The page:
Mary Pauline Lowry has worked as a forest firefighter, screenwriter, open water lifeguard, construction worker, and advocate in the movement to end violence against women. Due to no fault of her sweet parents, at 15 she ran away from home and made it all the way to Matamoros, Mexico. She believes girls should make art, have adventures, and read books that show them the way.
Guest Post -
The other night I was having dinner with my friend Lito and he started in on one of his amazing and fascinating tales of traveling through Morocco alone. The old feeling of frustration hit me that I would never make such a journey myself. The answer to the question, “Why not?” seems obvious enough. In certain parts of the world it’s not shall we say “recommended” that American women travel alone. And so, in deference to safety, we often pass up our most longed for adventures.
As women and girls, we often make decisions based on common sense and a desire to minimize the risk of violence against us. But in writing The Earthquake Machine I chose to explore the notion that a girl might in fact be able to embark on an otherwise ill-advised adventure merely by choosing to “pass” as, not just a boy, but a boy from the foreign land in which she deigns to travel.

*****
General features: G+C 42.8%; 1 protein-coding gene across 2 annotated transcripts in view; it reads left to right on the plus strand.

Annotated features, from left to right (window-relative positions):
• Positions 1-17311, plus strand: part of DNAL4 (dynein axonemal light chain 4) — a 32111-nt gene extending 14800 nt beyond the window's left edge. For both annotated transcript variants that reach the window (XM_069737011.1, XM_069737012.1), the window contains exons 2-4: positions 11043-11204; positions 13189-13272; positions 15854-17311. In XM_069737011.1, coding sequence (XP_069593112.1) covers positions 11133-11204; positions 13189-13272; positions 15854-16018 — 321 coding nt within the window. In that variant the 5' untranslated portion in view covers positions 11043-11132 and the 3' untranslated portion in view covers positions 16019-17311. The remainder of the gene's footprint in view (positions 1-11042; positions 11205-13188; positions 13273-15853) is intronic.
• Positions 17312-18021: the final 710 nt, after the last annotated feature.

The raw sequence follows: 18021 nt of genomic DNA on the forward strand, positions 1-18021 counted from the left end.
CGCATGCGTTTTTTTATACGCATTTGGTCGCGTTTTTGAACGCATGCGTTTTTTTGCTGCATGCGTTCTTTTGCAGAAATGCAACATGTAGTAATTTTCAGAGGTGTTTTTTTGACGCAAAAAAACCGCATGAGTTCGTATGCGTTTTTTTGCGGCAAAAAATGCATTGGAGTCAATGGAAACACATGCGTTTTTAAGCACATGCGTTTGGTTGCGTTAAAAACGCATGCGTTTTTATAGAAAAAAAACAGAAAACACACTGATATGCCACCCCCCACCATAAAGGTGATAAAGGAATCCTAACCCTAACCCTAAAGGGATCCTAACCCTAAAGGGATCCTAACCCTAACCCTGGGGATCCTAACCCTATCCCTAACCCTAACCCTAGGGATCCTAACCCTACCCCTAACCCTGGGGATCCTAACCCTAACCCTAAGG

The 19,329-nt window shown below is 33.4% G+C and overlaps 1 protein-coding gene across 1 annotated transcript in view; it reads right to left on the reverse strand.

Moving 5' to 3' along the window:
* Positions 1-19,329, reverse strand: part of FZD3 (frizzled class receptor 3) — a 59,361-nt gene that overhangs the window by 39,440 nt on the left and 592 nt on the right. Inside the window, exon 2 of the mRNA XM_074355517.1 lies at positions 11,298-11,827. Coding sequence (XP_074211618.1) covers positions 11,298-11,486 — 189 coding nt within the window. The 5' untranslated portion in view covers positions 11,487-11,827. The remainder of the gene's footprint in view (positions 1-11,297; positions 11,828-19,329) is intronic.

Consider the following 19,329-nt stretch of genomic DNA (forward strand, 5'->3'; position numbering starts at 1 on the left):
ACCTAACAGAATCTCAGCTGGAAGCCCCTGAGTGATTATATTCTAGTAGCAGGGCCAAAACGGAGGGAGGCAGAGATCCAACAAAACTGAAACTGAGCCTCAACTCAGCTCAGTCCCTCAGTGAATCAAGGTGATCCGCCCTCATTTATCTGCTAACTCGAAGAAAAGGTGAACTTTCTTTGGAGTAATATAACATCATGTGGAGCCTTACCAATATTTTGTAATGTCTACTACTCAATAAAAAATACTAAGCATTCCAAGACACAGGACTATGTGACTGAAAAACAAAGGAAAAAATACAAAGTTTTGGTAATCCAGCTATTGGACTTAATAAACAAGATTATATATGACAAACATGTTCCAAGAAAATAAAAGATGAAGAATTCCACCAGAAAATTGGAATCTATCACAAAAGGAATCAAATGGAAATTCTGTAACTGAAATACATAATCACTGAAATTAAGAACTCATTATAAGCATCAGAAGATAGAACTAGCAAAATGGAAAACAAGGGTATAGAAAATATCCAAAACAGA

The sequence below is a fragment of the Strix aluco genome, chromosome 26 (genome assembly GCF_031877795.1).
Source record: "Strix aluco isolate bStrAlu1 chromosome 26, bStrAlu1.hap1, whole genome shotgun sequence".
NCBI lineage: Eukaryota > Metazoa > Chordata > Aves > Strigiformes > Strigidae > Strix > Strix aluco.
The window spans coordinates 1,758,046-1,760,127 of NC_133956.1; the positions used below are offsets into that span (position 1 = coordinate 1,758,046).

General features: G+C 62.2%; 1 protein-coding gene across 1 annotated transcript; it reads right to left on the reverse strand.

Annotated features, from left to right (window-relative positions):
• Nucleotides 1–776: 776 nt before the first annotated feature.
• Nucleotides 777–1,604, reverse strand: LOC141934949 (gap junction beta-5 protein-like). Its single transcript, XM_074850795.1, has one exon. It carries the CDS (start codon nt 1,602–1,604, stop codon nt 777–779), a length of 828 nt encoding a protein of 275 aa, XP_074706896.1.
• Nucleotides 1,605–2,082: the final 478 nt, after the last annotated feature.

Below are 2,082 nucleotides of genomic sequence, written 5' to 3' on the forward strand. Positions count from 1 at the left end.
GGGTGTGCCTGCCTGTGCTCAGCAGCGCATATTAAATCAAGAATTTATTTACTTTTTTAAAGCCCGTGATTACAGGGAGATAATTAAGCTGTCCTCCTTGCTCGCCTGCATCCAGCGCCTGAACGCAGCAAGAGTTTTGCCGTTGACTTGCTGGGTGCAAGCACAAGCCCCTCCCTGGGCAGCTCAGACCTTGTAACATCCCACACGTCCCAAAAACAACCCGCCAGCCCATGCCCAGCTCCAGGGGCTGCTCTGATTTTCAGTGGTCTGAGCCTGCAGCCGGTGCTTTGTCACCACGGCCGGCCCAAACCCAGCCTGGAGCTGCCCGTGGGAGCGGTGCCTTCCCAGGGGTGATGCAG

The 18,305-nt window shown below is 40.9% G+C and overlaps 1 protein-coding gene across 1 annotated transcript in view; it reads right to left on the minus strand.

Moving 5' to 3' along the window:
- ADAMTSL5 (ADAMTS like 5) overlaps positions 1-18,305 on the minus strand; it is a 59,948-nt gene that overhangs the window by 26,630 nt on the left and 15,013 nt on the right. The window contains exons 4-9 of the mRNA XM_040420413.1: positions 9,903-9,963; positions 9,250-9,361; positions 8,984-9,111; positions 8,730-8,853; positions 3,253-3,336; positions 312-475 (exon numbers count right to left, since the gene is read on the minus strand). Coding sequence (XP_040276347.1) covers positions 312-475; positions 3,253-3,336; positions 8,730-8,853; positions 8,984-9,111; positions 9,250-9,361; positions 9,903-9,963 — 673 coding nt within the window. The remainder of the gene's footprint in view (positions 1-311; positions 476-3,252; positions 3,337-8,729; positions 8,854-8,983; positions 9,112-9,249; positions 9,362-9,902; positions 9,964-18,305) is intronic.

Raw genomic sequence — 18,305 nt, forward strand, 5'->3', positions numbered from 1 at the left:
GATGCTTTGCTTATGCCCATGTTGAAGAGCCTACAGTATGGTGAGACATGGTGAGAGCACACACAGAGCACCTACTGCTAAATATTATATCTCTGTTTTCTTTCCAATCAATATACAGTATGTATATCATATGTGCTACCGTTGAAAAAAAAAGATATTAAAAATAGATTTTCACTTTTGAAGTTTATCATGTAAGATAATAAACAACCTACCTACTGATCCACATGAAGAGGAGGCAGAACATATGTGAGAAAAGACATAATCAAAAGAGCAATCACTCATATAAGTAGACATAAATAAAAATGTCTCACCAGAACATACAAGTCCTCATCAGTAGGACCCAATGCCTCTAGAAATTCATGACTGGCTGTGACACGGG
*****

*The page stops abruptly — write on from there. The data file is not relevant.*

Because in traveling through foreign countries what makes us vulnerable is first the fact that we are outsiders and not of the culture through which we pass, but more importantly that we are women who have stepped out of the safety and comfort of family and community, who have waltzed away to a land with—perhaps--an entirely different way of understanding the world, including women and our place in it.
In reading The Earthquake Machine every girl who ever longed to roam the world unencumbered by the fears and dangers brought about by her gender can vicariously live through Rhonda’s adventure as she “becomes” a Mexican boy named Angel and travels across the Mexican desert in search of her one true friend.
The Earthquake Machine
The book every girl should read,
and every girl’s parents hope she’ll never read.
The Earthquake Machine tells the story of 14 year-old Rhonda. On the outside, everything looks perfect in Rhonda’s world, but at home Rhonda has to deal with a manipulative father who keeps her mentally ill mother hooked on pharmaceuticals. The only reliable person in Rhonda’s life is her family’s Mexican yardman, Jesús. But when the INS deports Jesús back to his home state of Oaxaca, Rhonda is left alone with her increasingly painful family situation.
Determined to find her friend Jésus, Rhonda seizes an opportunity to run away during a camping trip with friends to Big Bend National Park. She swims to the Mexican side of the Rio Grande and makes her way to the border town of Milagros, Mexico. There a peyote- addled bartender convinces her she won’t be safe traveling alone into the country’s interior. So with the bartender’s help, Rhonda cuts her hair and assumes the identity of a Mexican boy named Angel. She then sets off on a burro across the desert to look for Jesús. Thus begins a wild adventure that fulfills the longing of readers eager for a brave and brazen female protagonist.
Badass Bookie xx